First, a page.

Review: Sicario: Day of the Soldado

Score: C-

Director: Stefano Sollima

Cast: Benicio Del Toro, Josh Brolin, Isabela Moner, Catherine Keener

Running Time: 122 Minutes

Rated R

Pretty much every fear I had going into this sequel came true. Forsaking all the moral ambiguity and creeping dread of the original, Sicario: Day of the Soldado is a nihilistic, senseless action movie, an imitation so pale, I'm surprised it even counts as a follow-up.

I am honestly shocked this script, which relies mostly on so many plot contrivances and Breitbart talking points, that it's credited to the same screenwriter as the original, who also wrote the excellent Hell or High Water and Wind River. Those movies at least had some humanity, even when dealing with horrible characters.

The first half of the film plays like Fox News fan fiction, as Josh Brolin's operative gets unlimited authority from the Secretary of Defense (Matthew Modine) to start a cartel war in Mexico, after a suicide bomber is connected to Mexican smugglers and a Somali pirate. In the first film, Brolin was like chaotic evil: a chubby globetrotter in Crocs and cargo shorts. Now, his newly jacked frame turns him into a badass who occasionally cracks a joke.

At least Benicio Del Toro is still excellent. Brought back in to help with a mission to kidnap the daughter (Isabela Moner) of a cartel leader, he's all business, masking the pain underneath. When the last phase of the mission goes wrong, he's left all alone with her, serving as her protector from rival cartels and his former team members.

The second half of the film plays like a rip-off of Logan, and that's at least decent. But both Logan and Sicario are superior, cohesive movies. They both use violence effectively for maximum impact. Hardly a scene goes by in Day of the Soldado that doesn't turn someone into red mist or leave them drowning in their own blood. It's excessive and desensitizing.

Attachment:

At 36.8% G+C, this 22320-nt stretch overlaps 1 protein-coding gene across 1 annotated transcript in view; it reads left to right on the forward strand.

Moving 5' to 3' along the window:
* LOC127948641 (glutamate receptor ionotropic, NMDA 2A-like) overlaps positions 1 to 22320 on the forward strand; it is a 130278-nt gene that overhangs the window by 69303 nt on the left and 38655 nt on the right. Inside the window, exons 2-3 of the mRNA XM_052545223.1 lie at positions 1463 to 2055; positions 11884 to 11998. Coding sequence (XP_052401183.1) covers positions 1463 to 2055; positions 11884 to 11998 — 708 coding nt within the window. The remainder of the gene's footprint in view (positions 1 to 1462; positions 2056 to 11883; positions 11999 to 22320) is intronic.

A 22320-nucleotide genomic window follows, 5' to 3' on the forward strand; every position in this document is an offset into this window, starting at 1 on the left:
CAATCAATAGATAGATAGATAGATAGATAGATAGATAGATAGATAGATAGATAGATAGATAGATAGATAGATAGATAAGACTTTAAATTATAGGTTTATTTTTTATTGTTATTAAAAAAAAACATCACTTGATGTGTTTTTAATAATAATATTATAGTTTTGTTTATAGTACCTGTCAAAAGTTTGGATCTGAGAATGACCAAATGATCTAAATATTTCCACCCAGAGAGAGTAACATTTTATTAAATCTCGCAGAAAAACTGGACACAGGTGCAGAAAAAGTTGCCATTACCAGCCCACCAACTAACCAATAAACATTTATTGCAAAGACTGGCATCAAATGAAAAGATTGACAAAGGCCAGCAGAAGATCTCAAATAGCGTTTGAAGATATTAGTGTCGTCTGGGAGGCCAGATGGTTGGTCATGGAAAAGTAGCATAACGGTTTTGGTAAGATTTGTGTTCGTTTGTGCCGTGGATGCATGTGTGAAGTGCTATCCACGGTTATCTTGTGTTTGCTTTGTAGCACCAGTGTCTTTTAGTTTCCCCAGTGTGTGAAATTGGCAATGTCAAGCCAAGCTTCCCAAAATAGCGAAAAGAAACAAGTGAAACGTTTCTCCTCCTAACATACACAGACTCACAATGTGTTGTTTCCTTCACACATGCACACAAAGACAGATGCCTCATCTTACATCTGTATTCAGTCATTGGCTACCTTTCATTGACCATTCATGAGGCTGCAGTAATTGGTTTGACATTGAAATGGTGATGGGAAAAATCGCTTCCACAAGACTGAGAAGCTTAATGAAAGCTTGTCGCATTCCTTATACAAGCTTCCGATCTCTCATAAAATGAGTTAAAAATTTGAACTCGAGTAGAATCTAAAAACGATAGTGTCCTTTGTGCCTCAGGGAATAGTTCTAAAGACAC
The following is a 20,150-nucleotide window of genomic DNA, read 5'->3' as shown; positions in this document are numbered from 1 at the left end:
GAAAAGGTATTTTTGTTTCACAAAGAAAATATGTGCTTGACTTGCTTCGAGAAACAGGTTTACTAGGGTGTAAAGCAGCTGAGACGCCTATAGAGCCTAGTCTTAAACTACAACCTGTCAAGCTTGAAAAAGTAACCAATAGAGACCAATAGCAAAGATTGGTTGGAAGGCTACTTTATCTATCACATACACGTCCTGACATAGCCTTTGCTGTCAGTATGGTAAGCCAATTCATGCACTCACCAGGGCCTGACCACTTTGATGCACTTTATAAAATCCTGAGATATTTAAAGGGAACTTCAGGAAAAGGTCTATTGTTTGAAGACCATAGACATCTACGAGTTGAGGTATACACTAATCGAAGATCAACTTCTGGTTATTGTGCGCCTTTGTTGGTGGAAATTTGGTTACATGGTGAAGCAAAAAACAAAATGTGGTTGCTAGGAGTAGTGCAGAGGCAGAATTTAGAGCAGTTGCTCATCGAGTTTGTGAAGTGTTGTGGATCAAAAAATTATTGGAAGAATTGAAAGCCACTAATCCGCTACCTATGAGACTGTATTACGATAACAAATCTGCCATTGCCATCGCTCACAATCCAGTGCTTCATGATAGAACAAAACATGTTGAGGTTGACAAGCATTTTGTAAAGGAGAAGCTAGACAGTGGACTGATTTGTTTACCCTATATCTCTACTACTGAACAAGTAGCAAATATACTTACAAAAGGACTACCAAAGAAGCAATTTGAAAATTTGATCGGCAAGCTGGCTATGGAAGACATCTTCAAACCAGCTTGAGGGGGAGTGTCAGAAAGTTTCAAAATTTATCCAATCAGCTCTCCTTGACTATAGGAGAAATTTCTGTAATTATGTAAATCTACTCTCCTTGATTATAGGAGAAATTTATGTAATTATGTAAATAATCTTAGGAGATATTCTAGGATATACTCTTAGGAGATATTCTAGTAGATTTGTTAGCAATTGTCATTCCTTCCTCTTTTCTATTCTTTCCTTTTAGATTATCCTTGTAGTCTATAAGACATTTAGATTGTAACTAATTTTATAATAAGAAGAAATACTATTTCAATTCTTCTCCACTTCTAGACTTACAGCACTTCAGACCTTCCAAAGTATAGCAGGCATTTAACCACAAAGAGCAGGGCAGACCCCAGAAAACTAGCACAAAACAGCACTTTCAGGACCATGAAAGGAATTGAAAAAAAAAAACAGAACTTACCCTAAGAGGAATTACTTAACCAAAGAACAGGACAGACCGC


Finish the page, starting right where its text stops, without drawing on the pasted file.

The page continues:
Even if you didn't buy it, the original Sicario at least made an attempt to reckon with the damage done by our country's failed drug war, and the difficulty of being a moral person in an amoral world. Day of the Soldado says to hell with that, and drops a drone bomb on the former and launches an RPG on the latter. Catherine Keener shows up at first to be a malevolent force, reminding Brolin's team to do whatever it takes to get the job done, then reminds them of the optics of wasting a team of corrupt Mexican cops. It's lip service at best and hypocrisy at worst.

This drop-off in quality and depth make Sicario: Day of the Soldado one of the most disappointing sequels ever.


About Kip Mooney

Kip Mooney
Like many film critics born during and after the 1980s, my hero is Roger Ebert. The man was already the best critic in the nation when he won the Pulitzer in 1975, but his indomitable spirit during and after his recent battle with cancer keeps me coming back to read not only his reviews but his insightful commentary on the everyday. But enough about a guy you know a lot about. I knew I was going to be a film critic—some would say a snob—in middle school, when I had to voraciously defend my position that The Royal Tenenbaums was only a million times better than Adam Sandler’s remake of Mr. Deeds. From then on, I would seek out Wes Anderson’s films and avoid Sandler’s like the plague. Still, I like to think of myself as a populist, and I’ll be just as likely to see the next superhero movie as the next Sundance sensation. The thing I most deplore in a movie is laziness. I’d much rather see movies with big ambitions try and fail than movies with no ambitions succeed at simply existing. I’m also a big advocate of fun-bad movies like The Room and most of Nicolas Cage’s work. In the past, I’ve written for The Dallas Morning News and the North Texas Daily, which I edited for a semester. I also contributed to Dallas-based Pegasus News, which in the circle of life, is now part of The Dallas Morning News, where I got my big break in 2007. Eventually, I’d love to write and talk about film full-time, but until that’s a viable career option, I work as an auditor for Wells Fargo. I hope to one day meet my hero, go to the Toronto International Film Festival, and compete on Jeopardy. Until then, I’m excited to share my love of film with you.

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